ACT Chief Minister Andrew Barr will use Thursday's "state of the territory" speech to outline his vision for Canberra as a super-modern city built around hubs of innovative businesses and smart citizens who want to live in a bustling urban environment.
Mr Barr's vision, developed with the help of Dr Tim Williams, head of Sydney business lobby the Committee for Sydney, is for a "compact and competitive Canberra" – one "that goes beyond the spatial requirements of urban infill to a community-based and economic approach for compact city development".
His vision is not a detailed plan, but is heavy on big-picture statements such as, "Canberra is a complex ecosystem and needs to best balance short-term delivery with genuinely integrated long-term progress".
It says Canberra has unique advantages as a highly liveable city willing to embrace change. As examples, it points to the coming light rail project, the recognition of Uber, free city Wi-Fi, and plans to renew Northbourne Avenue and link the city more directly with the lake at West Basin.
It says people and businesses around the world are flocking to cities – and looking to base themselves in city centres rather than business parks outside the city. Neighbourhoods with bars, cafes and restaurants and other services, close to jobs and education, have a premium "because they are where the collision of ideas and talent at the heart of modern business innovation takes place".
"Fundamentally, we need to grasp that whereas people used to follow jobs and firms, in the knowledge economy these now follow people," his document says. "Advanced firms will locate where talented workers are willing or wanting to live."
Alongside this was the shift to smaller families and households, an increasing desire for city living and to lessen the burden of commuting.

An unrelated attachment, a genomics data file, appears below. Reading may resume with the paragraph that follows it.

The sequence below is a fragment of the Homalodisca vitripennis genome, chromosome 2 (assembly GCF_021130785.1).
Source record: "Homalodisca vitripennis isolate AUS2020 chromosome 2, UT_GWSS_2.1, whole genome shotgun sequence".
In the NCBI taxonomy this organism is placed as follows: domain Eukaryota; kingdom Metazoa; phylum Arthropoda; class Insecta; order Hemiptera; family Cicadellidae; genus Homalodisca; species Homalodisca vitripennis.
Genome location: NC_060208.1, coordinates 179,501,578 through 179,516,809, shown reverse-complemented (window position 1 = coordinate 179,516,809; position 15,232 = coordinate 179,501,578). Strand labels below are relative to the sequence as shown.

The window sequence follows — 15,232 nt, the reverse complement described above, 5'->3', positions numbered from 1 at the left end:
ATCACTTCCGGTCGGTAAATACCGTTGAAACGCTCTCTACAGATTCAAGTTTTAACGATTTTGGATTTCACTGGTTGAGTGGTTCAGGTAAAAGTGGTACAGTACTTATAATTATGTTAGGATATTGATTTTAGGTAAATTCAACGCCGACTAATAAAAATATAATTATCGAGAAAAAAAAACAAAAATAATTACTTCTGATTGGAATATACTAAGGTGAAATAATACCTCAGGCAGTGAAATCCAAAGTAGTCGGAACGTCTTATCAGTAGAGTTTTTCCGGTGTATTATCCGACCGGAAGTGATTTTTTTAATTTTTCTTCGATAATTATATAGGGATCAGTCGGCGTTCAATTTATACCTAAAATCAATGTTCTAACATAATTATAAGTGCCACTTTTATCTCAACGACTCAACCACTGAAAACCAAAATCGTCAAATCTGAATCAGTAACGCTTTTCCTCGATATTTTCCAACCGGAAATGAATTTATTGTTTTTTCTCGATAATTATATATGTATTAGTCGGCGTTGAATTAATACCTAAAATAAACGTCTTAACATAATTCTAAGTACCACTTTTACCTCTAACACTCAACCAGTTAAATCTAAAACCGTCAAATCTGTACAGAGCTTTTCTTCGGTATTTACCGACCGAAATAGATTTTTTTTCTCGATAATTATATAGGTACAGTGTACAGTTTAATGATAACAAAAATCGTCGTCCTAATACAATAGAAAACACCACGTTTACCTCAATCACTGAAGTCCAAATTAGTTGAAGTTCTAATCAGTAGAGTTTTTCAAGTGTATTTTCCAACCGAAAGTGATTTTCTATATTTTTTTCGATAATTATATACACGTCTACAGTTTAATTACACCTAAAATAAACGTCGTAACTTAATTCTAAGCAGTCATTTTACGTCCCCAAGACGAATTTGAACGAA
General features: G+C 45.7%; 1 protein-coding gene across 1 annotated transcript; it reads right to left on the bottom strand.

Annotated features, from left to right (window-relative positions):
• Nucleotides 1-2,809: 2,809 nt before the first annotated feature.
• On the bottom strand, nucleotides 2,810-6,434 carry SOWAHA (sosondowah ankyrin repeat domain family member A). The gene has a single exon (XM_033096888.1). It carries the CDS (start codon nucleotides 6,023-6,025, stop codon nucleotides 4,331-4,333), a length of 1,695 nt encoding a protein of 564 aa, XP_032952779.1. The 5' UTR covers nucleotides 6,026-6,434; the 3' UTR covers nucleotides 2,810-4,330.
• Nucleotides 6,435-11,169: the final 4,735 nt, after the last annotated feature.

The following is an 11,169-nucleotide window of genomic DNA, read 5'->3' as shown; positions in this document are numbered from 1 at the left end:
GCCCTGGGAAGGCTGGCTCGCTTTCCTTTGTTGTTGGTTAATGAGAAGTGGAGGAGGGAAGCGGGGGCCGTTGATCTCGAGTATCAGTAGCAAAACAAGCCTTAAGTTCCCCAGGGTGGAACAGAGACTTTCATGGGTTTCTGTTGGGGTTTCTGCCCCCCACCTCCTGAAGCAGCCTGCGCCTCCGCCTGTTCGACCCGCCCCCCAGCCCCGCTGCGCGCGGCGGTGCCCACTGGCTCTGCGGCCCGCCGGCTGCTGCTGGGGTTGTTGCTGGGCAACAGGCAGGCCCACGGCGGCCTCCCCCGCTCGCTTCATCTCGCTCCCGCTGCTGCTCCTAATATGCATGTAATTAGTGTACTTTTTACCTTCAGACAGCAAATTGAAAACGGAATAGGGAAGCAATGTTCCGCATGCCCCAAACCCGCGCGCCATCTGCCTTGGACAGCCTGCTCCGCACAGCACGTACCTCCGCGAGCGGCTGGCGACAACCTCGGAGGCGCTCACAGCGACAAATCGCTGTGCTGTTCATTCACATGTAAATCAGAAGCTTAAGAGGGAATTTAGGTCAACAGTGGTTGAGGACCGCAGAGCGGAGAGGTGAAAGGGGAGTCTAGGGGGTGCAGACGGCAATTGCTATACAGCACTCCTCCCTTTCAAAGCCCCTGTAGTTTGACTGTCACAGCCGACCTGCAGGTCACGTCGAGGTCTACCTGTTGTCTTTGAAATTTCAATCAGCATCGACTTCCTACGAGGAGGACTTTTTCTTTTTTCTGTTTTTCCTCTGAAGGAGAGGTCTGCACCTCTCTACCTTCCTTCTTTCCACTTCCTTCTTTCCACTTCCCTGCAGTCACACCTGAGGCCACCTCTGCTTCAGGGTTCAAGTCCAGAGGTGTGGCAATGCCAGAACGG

"Everywhere there is the demand from an increasingly time-hungry workforce and community to live in the 30-minute city – the city of short commutes and journeys that manages congestion with a first-class public transport system at its heart."
It stresses the importance of branding Canberra internationally to give it credibility and visibility.
Mr Barr's vision has four prongs, described as "directions of travel": Attracting and training talented people; diversifying the economy not only economically, but also as "an inclusive, welcoming society"; renewing the town centres and strengthening the suburbs; and "embracing the digital mindset".
For the first, he says Canberra will have higher-density commercial and residential areas, with walkable areas and good public transport. It would continue to support innovative businesses giving Canberra a distinctive economic identity. It would lead the nation in public housing, and ensure student housing was built at the University of Canberra and in the city to reduce pressure on the private market.
To diversify the economy, it would ensure it retained its emphasis on "equity and inclusiveness", supporting gender-diverse people, people with disabilities and others. It would continue to brand the city as "confident" and "bold", and continue the focus on renewable energy.
It would build on the first stage of light rail, extending trams to other parts of the city, promote walking and cycling, and support the development of an international airport. Higher density did not mean high-rise, the document says, with a focus on mixed commercial and residential development, infill, and medium-density including townhouses and terraces in suburban settings.
As for "embracing the digital mindset", the vision refers to continuing to push technology in schools.